Sleeping Beauty: Background Information

During the 1950's, many critics were praising the UPA studios for their stylistic experimentation, while accusing Disney animation of being too "old fashioned". In response, Walt Disney planned his masterpiece, a film that would merge modern design sensibilities with state-of-the-art wide-screen and stereophonic sound technology. Without question, Sleeping Beauty is Disney's lushest feature, with an unprecidented attention to detail and bold stylization in the use of color, character, and background design. The influence of Sleeping Beauty can be found in the design of many recent animated features, like The Little Mermaid, Beauty and the Beast, and The Swan Princess.

Interestingly enough, as modern and forward thinking as Sleeping Beauty appears on the surface, it still echos the story elements and plot points of Disney's earliest feature, Snow White & The Seven Dwarfs. In fact, several sequences, including the dance with the Scarecrow Prince and the scenes of the Prince's capture and imprisonment, were originally planned for Snow White [See Note #3], but were cut from the film before they could be animated. Two decades later, they were incorporated into Walt Disney's last great fairy tale feature, Sleeping Beauty.

In his quest for quality, Disney allowed his top artists: Marc Davis, John Lounsbery, Milt Kahl, Eric Cleworth, Frank Thomas, Ollie Johnston and John Sibley, extra time to pencil test and refine their scenes until they were absolutely perfect. Sleeping Beauty was the last animated feature to receive Walt's full attention, but since his time was also required in Anaheim for the building of Disneyland, he was often away from the studio for weeks at a time. To keep busy, animators who were waiting for approvals often did their own inbetweening and preliminary clean-up on their scenes. These delays and Disney's unrelenting attention to detail ended up driving the budget up to an unheard-of amount of six million dollars. Combined with the cost overruns of Disneyland, the film drove the studio very close to bankruptcy, but the effort and sacrifice was worthwhile. Even though the comic characters, like the Kings and the Fairies, pale in comparison to earlier creations, the realistic ones, like the Prince, Briar Rose and Maleficent are among the most subtle, expressive and natural characters that the studio ever produced. Overall, Sleeping Beauty stands as an impressive achievement, displaying a level of refinement and sophistication that no animated feature has ever surpassed.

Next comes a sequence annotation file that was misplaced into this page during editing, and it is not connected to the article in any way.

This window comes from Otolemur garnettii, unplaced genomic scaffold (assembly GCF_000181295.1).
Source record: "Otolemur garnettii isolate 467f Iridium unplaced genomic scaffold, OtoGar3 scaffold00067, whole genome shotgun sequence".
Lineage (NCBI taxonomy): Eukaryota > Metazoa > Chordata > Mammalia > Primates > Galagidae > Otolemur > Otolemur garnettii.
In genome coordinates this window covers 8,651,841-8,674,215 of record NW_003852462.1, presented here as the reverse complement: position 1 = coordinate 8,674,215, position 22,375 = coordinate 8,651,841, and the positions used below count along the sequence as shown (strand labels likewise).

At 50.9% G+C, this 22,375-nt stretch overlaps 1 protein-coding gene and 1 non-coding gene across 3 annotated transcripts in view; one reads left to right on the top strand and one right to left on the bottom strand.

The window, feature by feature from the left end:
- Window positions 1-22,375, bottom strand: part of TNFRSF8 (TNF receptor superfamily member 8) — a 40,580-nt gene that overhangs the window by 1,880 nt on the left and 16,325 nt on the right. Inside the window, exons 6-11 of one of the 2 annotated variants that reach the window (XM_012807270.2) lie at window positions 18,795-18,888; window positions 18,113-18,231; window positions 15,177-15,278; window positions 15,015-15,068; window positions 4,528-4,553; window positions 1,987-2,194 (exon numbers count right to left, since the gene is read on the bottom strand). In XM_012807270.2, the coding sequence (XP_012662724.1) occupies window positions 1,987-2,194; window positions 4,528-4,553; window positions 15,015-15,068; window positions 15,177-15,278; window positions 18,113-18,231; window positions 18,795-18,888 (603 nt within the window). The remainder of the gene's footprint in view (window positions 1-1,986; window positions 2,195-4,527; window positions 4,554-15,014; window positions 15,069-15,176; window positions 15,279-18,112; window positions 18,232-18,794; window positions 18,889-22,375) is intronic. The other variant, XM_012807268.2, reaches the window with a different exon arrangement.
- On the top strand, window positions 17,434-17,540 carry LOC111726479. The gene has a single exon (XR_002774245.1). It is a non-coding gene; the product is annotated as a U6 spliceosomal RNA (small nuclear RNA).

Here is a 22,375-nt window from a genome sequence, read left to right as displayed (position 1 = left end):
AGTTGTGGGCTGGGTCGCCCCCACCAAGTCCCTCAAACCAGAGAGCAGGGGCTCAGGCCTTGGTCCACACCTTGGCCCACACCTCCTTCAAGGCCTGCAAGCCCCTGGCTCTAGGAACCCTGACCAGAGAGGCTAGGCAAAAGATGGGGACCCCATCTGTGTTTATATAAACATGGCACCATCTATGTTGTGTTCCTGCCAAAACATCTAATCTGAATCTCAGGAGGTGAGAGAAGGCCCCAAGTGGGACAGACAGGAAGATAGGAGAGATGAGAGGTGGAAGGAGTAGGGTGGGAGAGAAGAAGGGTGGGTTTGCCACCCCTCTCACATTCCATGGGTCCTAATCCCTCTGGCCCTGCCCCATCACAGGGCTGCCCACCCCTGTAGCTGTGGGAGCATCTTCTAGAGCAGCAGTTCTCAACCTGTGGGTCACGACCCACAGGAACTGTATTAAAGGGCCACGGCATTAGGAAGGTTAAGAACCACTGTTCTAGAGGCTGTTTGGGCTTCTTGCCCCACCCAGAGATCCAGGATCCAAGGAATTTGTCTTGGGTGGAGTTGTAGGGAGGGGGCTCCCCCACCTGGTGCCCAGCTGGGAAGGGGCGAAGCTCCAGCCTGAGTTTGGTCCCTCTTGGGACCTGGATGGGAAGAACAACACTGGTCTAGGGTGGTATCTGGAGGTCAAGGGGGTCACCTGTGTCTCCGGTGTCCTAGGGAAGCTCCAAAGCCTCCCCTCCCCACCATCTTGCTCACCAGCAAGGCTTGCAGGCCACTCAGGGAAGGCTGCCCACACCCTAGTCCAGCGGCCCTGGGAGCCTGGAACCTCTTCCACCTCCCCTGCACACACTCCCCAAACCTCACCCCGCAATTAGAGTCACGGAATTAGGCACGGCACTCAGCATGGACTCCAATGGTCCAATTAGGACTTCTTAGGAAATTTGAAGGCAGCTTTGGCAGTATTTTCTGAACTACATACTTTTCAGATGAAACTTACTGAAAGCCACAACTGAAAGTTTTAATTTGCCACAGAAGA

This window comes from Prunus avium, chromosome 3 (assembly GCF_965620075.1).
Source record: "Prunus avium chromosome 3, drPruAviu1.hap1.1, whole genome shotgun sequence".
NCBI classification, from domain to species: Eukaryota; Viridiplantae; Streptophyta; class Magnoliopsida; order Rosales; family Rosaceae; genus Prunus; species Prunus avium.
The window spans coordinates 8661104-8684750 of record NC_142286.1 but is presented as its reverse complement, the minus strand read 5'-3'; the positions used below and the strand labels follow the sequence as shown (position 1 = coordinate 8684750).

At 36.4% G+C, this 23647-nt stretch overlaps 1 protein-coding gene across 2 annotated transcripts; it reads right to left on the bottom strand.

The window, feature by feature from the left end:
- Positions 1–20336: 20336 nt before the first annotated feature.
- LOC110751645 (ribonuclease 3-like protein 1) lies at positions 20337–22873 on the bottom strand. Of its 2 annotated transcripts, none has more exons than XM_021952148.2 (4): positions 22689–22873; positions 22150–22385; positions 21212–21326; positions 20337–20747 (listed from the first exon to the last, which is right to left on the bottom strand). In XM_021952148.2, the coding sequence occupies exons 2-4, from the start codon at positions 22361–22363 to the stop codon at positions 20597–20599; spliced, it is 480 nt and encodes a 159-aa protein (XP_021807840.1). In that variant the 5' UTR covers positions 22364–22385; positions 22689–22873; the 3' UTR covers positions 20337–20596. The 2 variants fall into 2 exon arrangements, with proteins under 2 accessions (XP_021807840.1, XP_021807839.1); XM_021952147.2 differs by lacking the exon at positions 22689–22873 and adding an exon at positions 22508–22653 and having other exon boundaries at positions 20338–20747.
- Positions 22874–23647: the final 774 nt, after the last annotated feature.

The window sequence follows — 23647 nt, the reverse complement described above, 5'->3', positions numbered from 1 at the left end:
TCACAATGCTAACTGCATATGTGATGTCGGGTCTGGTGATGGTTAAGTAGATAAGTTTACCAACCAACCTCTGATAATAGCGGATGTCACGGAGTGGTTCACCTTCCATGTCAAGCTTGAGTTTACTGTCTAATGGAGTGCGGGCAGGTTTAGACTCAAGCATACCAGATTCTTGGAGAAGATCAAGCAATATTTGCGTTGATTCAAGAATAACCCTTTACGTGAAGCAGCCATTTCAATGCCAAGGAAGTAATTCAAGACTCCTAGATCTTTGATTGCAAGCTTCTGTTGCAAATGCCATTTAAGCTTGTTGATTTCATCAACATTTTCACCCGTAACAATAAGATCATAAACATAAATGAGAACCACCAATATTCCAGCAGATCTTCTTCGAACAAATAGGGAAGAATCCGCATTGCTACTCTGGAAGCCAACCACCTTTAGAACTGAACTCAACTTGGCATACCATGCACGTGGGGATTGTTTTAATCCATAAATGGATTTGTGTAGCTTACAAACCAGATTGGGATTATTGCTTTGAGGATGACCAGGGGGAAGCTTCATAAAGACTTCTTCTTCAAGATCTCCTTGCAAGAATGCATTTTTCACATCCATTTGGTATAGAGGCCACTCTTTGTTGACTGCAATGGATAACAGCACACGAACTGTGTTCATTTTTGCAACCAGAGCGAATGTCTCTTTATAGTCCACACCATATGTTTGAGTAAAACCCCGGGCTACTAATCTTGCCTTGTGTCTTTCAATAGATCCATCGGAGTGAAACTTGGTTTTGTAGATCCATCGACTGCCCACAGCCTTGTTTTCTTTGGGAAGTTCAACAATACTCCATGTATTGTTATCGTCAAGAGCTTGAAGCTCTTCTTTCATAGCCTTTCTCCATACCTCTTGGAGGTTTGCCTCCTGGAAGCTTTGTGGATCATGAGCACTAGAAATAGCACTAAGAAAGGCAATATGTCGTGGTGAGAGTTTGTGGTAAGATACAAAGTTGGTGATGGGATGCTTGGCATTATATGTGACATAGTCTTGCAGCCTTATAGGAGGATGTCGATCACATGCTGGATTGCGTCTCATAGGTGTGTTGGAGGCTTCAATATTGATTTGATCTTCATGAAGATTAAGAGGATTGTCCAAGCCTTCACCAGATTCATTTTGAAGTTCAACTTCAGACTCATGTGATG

This text was contributed by Stephen Worth <> from Vintage Ink & Paint.

Frank Pilhofer <fp -AT-> Back to the Homepage
Last modified: Fri Mar 31 18:24:01 1995